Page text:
This year’s edition of the iCTF took place last Friday, and Northeastern fielded a team this year that placed respectably. (At least, we beat BU – sorry Manuel!) I spent most of the day helping out with turing_award, so – as is tradition – here is a writeup on our solution.

Exploring the Service

Connecting to the service presents us with a prompt to interact with a bot. Sending a bunch of data doesn’t produce any crashes, so perhaps we aren’t dealing with run-of-the-mill memory corruption.

Ncat: Version 7.40 ( https://nmap.org/ncat )
Ncat: Connected to 127.0.0.1:41414.

You: Hello
Human: I don't have a cop.

You: What cop?
Human: Here with you.

You: I don't get it.
Human: Don't seem to teach but i don't believe the middle of my head on our concern with earth.

You: exit
Human: See'ya later, bud!

Time to take a look at the binary to see what we can see.

Some immediate observations:

  1. Symbols!
  2. C++.
  3. This binary has a very colorful function naming scheme.
  4. Hmmm, where are the strings?

By chasing down the disassembly, it quickly becomes obvious that the strings have been obfuscated and are being deobfuscated on demand at runtime using the function below (renamed decode_string from violet).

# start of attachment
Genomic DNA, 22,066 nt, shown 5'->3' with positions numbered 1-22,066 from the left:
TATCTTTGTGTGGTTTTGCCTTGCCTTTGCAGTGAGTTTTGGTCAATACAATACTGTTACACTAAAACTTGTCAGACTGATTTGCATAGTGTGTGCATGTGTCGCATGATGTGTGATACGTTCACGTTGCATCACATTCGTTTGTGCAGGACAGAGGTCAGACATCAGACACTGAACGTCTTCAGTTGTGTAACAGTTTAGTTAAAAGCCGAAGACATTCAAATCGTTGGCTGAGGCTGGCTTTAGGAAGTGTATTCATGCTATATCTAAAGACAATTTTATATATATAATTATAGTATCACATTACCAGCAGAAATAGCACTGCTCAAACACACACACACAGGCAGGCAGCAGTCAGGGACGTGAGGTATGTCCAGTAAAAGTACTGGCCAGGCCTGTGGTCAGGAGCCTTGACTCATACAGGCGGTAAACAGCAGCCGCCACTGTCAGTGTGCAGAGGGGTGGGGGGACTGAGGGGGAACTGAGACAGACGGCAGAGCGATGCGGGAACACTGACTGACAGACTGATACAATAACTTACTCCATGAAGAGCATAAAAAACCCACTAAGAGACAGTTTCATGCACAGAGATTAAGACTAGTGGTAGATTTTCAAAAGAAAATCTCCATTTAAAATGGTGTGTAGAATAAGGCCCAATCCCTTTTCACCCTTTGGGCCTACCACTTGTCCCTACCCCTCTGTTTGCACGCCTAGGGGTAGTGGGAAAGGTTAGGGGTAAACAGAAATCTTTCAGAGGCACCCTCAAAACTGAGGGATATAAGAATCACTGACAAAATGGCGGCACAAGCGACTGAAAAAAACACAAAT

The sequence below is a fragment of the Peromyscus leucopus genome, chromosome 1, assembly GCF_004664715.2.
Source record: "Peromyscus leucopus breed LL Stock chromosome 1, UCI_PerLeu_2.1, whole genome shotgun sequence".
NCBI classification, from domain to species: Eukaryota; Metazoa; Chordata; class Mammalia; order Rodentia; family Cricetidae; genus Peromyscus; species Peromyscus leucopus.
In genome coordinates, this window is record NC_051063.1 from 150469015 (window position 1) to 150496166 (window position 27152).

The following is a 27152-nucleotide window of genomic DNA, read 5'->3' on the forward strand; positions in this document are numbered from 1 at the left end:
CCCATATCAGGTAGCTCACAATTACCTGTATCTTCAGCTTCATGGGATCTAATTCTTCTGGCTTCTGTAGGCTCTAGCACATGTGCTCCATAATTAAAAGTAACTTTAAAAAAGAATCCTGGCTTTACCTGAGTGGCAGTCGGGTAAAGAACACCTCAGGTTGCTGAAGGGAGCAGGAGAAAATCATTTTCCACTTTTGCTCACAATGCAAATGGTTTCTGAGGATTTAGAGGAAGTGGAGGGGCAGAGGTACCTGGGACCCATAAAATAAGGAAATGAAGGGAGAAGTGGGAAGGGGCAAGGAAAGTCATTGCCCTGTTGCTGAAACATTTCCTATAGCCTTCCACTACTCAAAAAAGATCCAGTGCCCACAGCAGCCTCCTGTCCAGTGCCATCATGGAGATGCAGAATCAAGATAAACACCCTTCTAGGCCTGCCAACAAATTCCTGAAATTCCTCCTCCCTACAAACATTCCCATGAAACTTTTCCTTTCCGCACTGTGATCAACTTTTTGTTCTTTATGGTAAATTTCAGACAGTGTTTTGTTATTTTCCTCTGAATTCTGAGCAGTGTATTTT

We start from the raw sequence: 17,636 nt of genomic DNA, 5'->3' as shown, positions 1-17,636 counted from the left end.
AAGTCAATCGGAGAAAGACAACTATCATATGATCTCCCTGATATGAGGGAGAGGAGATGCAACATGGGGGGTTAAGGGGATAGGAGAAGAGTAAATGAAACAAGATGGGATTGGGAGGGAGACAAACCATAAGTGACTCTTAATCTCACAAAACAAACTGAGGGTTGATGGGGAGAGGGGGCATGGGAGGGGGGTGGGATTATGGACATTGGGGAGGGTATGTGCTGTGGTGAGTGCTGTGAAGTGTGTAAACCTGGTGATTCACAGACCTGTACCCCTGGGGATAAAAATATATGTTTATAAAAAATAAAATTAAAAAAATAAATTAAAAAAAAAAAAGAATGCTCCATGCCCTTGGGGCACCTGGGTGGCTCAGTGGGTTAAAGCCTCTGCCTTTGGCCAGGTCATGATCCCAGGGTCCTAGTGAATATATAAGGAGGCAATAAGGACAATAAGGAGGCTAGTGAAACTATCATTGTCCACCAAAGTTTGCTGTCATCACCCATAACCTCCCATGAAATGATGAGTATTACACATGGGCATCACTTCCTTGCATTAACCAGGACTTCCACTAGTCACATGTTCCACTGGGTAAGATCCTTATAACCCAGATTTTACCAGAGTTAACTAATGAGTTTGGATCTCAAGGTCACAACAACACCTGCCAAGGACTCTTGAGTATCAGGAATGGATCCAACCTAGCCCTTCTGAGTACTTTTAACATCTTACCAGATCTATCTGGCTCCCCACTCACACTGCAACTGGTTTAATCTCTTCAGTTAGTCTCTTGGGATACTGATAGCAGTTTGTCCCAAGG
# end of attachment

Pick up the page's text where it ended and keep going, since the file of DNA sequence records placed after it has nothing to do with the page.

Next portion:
As you can see, this isn’t a terribly complicated function. I simply copied out both the obfuscated string array and the decoding algorithm into an assembly routine that I could call to obtain the original strings. Then, we can simply propagate the decoded values to the call sites of decode_string to more easily see what the program is doing. For reference, here’s that deobfuscation function in assembly.

 1bits 64
 2section .text
 3
 4global decode_char
 5
 6decode_char:
 7    mov rax, rdi
 8    movzx eax, al
 9    movsx eax, al
10    lea ecx, [rax+0x80]
11    movsxd rax, ecx
12    imul rax, rax, 0xffffffff80808081
13    shr rax, 0x20
14    add eax, ecx
15    sar eax, 0x7
16    mov edx, eax
17    mov eax, ecx
18    sar eax, 0x1f
19    sub edx, eax
20    mov eax, edx
21    shl eax, 0x8
22    sub eax, edx
23    sub ecx, eax
24    mov edx, ecx
25    mov eax, edx
26    movsx edx, al
27    xor rax, rax
28    mov eax, edx
29    ret

Running this over the obfuscated strings array at 0x60e320 gives us the following strings, some of which we’ve already seen.

0: You:
1: Human:
2: Can I train you?
3: Yes. Yes, you can.
4: Question:
5: Question exists:
6: Answer:
7: Answer is too long.
8: ** Growing stronger..
9: Stored at line num:
10: questions.txt
11: answers.txt
12: training.txt
13: exit
14: Please
15: Meh... Why not?
16: I am your human god, give me all of your answers!
17: Robots >> Humans...
18: Give me the bigram distribution of a word.
19: Alright, which word?
20: *Nothing*   100%
21: I hate lower case!
22: See'ya later, bud!
23: [REDACTED]

Trying out some of these strings reveals that there are some special commands we can give to the bot. Can I train you allows us to train the bot with new sentences. Incidentally, it looks like the bot builds up a bigram probability distribution over pairs of words in its training set in order to generate responses. This also seems to be how new flags are set by the scoring system, since asking the question of the bot always returns the associated answer.

You: Can I train you?
Human: Yes. Yes, you can.